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LAS VEGAS, Nevada -- Las Vegas Sands Corp. lost a bid Monday to set aside a $58.6 million judgment that a Clark County jury awarded Hong Kong businessman Richard Suen following a six-week civil trial.
Rusty Hardin, the Houston-based attorney for Las Vegas Sands, said after nearly four hours of arguments that the case would be appealed to the Nevada Supreme Court.
Los Angeles attorney John O'Malley, who represented Suen, said he hoped Las Vegas Sands "would pay the judgment promptly."
Las Vegas Sands is expected to post bond on the judgment within five days.
District Judge Michelle Leavitt denied two motions brought by the casino operator; one was for a new trial and a second sought to reduce the judgment, which consisted of $43.8 million awarded by a jury and $14.8 million in interest tacked onto the verdict.
Suen did not attend the hearing, but Las Vegas Sands Chairman and Chief Executive Sheldon Adelson watched about an hour of arguments by Hardin before leaving the courtroom.
In May, a five-woman, three-man jury deliberated for about 10 hours over two days before deciding that Suen should be compensated for helping Las Vegas Sands win a lucrative Macau gaming license in 2002. Suen filed his lawsuit in 2004 after failing to reach any compensation agreement with the company.
During trial testimony, both Adelson and Las Vegas Sands President Bill Weidner said Suen didn't help the company ultimately win a shared gambling concession with Hong Kong-based Galaxy Entertainment. However, they believed he was owed something for his time, anywhere from $400,000 to a procurement contract that Adelson testified in a deposition may have been worth up to $100 million.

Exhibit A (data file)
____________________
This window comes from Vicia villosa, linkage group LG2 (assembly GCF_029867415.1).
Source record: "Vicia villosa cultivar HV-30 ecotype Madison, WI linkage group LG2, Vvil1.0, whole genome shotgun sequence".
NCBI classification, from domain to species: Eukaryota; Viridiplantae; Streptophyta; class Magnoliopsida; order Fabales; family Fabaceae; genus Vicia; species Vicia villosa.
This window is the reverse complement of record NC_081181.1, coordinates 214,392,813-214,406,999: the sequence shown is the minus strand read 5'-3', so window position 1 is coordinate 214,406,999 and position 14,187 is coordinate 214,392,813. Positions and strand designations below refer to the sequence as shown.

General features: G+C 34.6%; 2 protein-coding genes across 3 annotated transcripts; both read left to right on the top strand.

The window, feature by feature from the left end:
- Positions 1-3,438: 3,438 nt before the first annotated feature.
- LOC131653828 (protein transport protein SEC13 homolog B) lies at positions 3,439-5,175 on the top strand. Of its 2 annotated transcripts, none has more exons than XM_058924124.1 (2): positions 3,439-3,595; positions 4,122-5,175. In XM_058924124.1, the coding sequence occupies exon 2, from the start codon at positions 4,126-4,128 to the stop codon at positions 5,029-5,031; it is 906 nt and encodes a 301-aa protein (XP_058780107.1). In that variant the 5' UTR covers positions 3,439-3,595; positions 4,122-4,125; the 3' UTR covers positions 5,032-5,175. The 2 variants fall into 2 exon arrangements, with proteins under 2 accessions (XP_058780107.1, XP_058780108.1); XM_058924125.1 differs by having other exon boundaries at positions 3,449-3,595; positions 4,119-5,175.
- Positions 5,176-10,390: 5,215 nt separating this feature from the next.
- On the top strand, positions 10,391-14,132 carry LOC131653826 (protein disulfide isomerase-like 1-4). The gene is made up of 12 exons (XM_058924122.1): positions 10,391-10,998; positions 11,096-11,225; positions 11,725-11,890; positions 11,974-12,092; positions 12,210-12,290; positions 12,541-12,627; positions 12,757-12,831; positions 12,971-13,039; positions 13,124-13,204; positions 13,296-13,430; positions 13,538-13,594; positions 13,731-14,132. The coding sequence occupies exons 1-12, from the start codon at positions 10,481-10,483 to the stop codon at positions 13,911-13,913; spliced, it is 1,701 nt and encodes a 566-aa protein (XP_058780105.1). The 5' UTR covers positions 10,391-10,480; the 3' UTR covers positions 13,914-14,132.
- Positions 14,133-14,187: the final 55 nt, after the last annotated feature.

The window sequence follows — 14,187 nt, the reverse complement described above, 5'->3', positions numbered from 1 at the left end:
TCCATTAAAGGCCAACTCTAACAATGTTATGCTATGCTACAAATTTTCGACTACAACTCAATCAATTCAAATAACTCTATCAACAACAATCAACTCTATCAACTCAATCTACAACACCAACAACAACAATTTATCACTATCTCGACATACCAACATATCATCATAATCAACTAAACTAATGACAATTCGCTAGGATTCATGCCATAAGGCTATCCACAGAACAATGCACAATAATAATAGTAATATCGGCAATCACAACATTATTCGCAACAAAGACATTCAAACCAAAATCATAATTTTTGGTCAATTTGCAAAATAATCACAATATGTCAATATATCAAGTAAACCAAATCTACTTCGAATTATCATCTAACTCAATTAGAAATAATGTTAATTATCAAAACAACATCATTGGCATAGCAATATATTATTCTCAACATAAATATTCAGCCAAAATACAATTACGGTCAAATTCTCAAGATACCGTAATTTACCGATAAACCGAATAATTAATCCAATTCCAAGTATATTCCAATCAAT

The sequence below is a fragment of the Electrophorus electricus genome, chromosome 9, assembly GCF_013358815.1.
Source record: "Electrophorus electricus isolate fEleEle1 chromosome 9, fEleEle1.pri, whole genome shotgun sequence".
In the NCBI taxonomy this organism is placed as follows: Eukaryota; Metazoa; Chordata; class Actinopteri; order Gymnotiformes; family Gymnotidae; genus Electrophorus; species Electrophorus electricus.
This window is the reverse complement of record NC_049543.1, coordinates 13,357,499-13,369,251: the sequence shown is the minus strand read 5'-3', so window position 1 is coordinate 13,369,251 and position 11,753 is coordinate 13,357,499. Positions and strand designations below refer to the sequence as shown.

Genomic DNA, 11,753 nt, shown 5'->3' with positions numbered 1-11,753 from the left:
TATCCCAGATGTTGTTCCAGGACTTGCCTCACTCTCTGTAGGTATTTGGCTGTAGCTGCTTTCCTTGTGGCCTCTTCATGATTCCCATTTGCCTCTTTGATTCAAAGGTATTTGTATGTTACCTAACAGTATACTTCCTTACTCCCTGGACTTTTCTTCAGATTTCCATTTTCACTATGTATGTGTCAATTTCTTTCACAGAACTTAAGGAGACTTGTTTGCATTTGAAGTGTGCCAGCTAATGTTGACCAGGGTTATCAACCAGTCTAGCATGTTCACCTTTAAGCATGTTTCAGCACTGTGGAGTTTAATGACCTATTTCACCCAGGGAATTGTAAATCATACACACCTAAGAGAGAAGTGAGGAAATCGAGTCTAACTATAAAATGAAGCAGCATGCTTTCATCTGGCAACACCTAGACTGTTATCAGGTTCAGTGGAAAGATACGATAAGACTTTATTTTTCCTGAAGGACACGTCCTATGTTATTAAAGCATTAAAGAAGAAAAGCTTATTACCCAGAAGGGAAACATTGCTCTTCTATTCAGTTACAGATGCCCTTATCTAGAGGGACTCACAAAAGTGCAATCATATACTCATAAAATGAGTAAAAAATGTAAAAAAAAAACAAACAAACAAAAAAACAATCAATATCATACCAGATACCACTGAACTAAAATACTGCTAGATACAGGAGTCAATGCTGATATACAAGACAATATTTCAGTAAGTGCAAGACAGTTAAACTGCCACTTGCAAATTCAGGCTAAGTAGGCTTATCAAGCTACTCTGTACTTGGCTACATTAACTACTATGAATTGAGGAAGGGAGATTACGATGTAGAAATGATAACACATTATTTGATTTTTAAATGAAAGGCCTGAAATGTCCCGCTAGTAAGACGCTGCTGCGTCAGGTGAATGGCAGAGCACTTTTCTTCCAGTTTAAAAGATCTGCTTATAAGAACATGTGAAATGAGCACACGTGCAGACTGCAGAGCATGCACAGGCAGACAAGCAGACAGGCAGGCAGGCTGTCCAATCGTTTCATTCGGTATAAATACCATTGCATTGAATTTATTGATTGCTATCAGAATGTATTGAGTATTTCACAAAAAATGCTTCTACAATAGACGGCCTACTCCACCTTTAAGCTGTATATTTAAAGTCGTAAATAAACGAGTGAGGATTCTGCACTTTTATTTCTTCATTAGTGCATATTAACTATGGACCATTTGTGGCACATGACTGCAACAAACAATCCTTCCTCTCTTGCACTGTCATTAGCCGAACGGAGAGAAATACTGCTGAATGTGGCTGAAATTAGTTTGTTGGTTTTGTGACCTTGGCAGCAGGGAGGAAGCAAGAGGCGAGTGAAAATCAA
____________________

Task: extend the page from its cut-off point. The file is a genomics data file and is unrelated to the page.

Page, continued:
Suen helped set up a series of meetings between Adelson, Weidner and other company executives in Beijing in July 2001 with members of the Chinese government. O'Malley argued to the jury that the meeting paved the way for Las Vegas Sands to win its gaming license.
On Monday, Hardin said the jury wrongly relied on hearsay testimony by Weidner that the judge should not have allowed into evidence concerning statements made by Macau casino operator Stanley Ho to another Las Vegas Sands executive.
"That was the skunk in the jury box," Hardin said. "You're talking about four layers of speculation and conjecture. The inference was not enough to establish fact. Mr. Suen was nothing more than a scheduler and a facilitator. The jury gave him credit and money for the efforts of others."
O'Malley, however, said the jury was allowed to consider Ho's comments because of additional evidence.
"To try and say that a six-week case turned on one snippet of testimony is stretching the bounds of reality," O'Malley said.
"There was evidence that the Macau government and the chief executive manipulated the situation without breaking laws because he was entitled to make that decision," he added.
Leavitt awarded Suen costs of roughly $174,000. She also allowed Suen to add an additional three days of interest to the judgment, about $30,000, according to O'Malley.
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